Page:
Kathy Freston Dishes About Leaning Into Veganism (and Living Peacefully With A Meat Eating Spouse)

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Kathy Freston is one of the most well-known and media-friendly proponents of veganism. Raised in the South, Freston was raised on American home cooking, including plenty of beef, pork, butter, and lard. Now living in Los Angeles, Freston is the bestselling author of The Lean: A Revolutionary (and Simple!) 30-Day Plan for Healthy, Lasting Weight Loss, a book that offers a very slow approach to a plant-based diet, with a focus on healthy eating and conscious living. Her other instant New York Times bestsellers include Veganist, Quantum Wellness, and The One. Luckily Kathy Freston took some time out of her crazy busy schedule to answer a few of my questions.

LL: I must say that while I love and appreciate your easy approach to veganism in The Lean, I still have resistance even when just reading the advice for the last few days. Do you have any suggestions for animal protein lovers like me?

KF: I hear you, I really do. I grew up in the South eating just about every kind of animal product there was, and I couldn't imagine a satisfying meal without that protein center. The good news is that there are so many better alternatives to meat and chicken now: I like Field Roast sausages, Gardein Chik'n or pulled "pork", and Smart Ground meatless meat crumbles, for instance. I eat tempeh bacon (made from soy) and opt for veggie burgers and dogs rather than the animal based stuff. I also enjoy simple things like black bean burritos and thick lentil soups. You get all the satisfying protein from foods like these, but far fewer calories and fat, and zero cholesterol!

LL: You mention that your husband did not switch to veganism just because you did. Has he come fully on board? How long has that process taken (or will that process take)?

KF: No, my husband has a mind of his own, with a trajectory of his own and I don't consider it my business to insist he eat like I do. (That would be obnoxious and disrespectful!) Our home is vegan though, and he's very happy to eat that way when we stay in. For the most part, I'd say he is "vegan-ish", and he continues to lean in to more plant-based food. He's no fool, and he's read so much of the science that I've put in front of him to support the move away from animal protein.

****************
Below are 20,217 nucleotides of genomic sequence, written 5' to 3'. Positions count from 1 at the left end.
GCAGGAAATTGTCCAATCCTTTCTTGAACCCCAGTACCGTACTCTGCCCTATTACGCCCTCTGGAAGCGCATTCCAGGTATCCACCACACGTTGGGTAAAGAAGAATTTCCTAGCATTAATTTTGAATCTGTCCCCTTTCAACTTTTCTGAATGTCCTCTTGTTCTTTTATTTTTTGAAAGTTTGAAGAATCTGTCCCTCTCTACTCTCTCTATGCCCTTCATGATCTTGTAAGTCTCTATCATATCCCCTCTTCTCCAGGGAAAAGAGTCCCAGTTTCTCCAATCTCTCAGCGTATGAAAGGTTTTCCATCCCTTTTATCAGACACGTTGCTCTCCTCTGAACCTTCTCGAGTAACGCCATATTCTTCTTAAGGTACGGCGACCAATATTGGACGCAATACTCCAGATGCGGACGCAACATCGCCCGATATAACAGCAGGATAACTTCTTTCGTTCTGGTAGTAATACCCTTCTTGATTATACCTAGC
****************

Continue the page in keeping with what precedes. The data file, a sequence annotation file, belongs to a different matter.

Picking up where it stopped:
LL: For those who aren't ready to fully convert, what are the most important small changes someone can make for a positive change in his or her health? I would think that even simply increasing your hydration would make a big difference.

KF: The Lean is all about losing weight easily . . . you can gradually change your habits, and the weight comes off naturally when you do. Here are 3 small things that will make a big difference:
  • Eat an apple a day. The fiber fills you up and keeps your blood sugar steady. The pectin from apples is actually twice as good as other fiber, because it leaves your stomach twice as slowly so you feel fuller longer. Eat one before a meal and you'll eat far less calories, plus you'll be getting lots of phytonutrients that are good to prevent cancer.
  • Drink 8 glasses of water, 8 times a day. This keeps your metabolism (and every other system in your body) running optimally. In regards to weight loss, it's called pre-loading: people who drink 2 cups of water before meals in a study lost 5 pounds of fat more than people who didn't drink water in a 12 week period.
  • Add 2 Tbs ground flax seeds to your food every day (in a smoothie or soup, for instance, or mixed in with oatmeal); the fiber adds volume to your food and fills you up so you are satisfied for hours. And flax has a powerful antioxidant in it called lignans; antioxidants go far in preventing many chronic diseases. As you can see, weight loss is very much tied to long term health, too.
LL: Your recipes all sound wonderful, and the ones I have tried all turned out perfectly. I assume you try and test all of your recipes for consistency. What process do you go through for this?

KF: A wonderful chef named Dayna McLeod wrote all the recipes for The Lean. We wanted all the dishes to be super easy to make and extremely fulfilling and satisfying for all the family (meat eaters included); everything is protein rich and geared toward weight loss. Our method of testing was that she would cook and I would eat!

LL: Do you ever cheat, or have your cravings gone completely away? How long does it really take before food cravings completely go away?

KF: I always cheat! But I cheat on really good alternatives to the fattening foods I grew up loving. So for instance when I feel like eating pizza, I make it with nondairy cheese and vegan pepperoni or I have coconut based ice cream instead of the Haagan Dazs I was used to. This way, I never feel deprived and my "cheats" are kind of harmless. It's a smooth transition this way, and I hardly noticed the shifts when I made them. I'm all about ease, which is why I believe "leaning in" is the way to weight loss and health.


 

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NYC resident Lynda Lippin is a world-renowned Pilates, Fitness, and Reiki instructor with nearly 25 years of experience. She is also an accomplished writer and a former Philosophy professor. In her Featured Column, Lynda will lead you on a path towards Fitness Sanity. Got Questions? Want Lynda to checkā€¦

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